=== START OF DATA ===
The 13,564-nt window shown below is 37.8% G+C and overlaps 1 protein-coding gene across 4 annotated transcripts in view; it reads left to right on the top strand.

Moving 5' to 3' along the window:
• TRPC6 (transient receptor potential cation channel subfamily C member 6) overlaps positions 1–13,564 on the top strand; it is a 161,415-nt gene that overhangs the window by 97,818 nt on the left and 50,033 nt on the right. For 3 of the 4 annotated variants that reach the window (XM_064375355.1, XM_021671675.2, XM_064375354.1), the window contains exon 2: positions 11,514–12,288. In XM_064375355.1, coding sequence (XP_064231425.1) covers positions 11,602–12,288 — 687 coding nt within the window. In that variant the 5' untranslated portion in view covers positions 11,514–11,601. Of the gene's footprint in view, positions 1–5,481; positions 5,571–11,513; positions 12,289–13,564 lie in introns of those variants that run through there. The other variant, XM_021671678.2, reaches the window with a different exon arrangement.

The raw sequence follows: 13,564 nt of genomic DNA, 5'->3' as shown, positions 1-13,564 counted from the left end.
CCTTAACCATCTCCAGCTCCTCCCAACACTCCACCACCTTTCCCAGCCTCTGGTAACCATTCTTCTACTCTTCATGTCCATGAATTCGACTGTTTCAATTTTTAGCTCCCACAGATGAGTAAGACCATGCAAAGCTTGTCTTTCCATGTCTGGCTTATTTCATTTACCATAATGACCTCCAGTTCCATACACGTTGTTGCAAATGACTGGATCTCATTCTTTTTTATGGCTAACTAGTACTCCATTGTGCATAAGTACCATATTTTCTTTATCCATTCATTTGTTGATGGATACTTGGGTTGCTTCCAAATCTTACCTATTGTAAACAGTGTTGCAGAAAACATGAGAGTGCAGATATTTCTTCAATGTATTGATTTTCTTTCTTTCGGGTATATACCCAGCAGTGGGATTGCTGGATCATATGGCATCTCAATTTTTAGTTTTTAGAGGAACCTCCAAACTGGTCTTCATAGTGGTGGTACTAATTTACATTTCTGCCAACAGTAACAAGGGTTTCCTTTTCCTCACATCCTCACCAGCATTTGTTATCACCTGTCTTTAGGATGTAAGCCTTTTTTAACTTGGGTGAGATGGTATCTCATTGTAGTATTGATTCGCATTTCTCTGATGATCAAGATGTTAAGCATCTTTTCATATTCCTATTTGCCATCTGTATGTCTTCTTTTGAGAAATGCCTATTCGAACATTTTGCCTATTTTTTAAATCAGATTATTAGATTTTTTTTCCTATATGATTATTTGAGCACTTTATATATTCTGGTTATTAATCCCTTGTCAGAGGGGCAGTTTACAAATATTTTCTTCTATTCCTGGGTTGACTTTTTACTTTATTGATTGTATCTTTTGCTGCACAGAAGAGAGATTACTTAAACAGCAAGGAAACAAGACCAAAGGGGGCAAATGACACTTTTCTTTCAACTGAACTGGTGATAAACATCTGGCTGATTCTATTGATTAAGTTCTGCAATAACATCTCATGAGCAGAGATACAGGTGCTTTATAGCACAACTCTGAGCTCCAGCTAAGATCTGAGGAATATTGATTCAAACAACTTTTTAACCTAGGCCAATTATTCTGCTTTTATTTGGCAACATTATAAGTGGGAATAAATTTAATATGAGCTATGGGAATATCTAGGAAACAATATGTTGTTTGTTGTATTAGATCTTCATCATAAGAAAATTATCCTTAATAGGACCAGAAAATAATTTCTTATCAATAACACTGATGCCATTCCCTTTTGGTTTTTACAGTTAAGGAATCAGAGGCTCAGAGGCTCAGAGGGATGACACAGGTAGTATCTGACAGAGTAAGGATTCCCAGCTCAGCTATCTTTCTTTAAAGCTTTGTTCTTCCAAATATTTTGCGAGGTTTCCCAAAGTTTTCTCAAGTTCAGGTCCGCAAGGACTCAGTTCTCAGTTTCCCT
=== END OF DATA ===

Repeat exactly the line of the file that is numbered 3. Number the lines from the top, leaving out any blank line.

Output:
• TRPC6 (transient receptor potential cation channel subfamily C member 6) overlaps positions 1–13,564 on the top strand; it is a 161,415-nt gene that overhangs the window by 97,818 nt on the left and 50,033 nt on the right. For 3 of the 4 annotated variants that reach the window (XM_064375355.1, XM_021671675.2, XM_064375354.1), the window contains exon 2: positions 11,514–12,288. In XM_064375355.1, coding sequence (XP_064231425.1) covers positions 11,602–12,288 — 687 coding nt within the window. In that variant the 5' untranslated portion in view covers positions 11,514–11,601. Of the gene's footprint in view, positions 1–5,481; positions 5,571–11,513; positions 12,289–13,564 lie in introns of those variants that run through there. The other variant, XM_021671678.2, reaches the window with a different exon arrangement.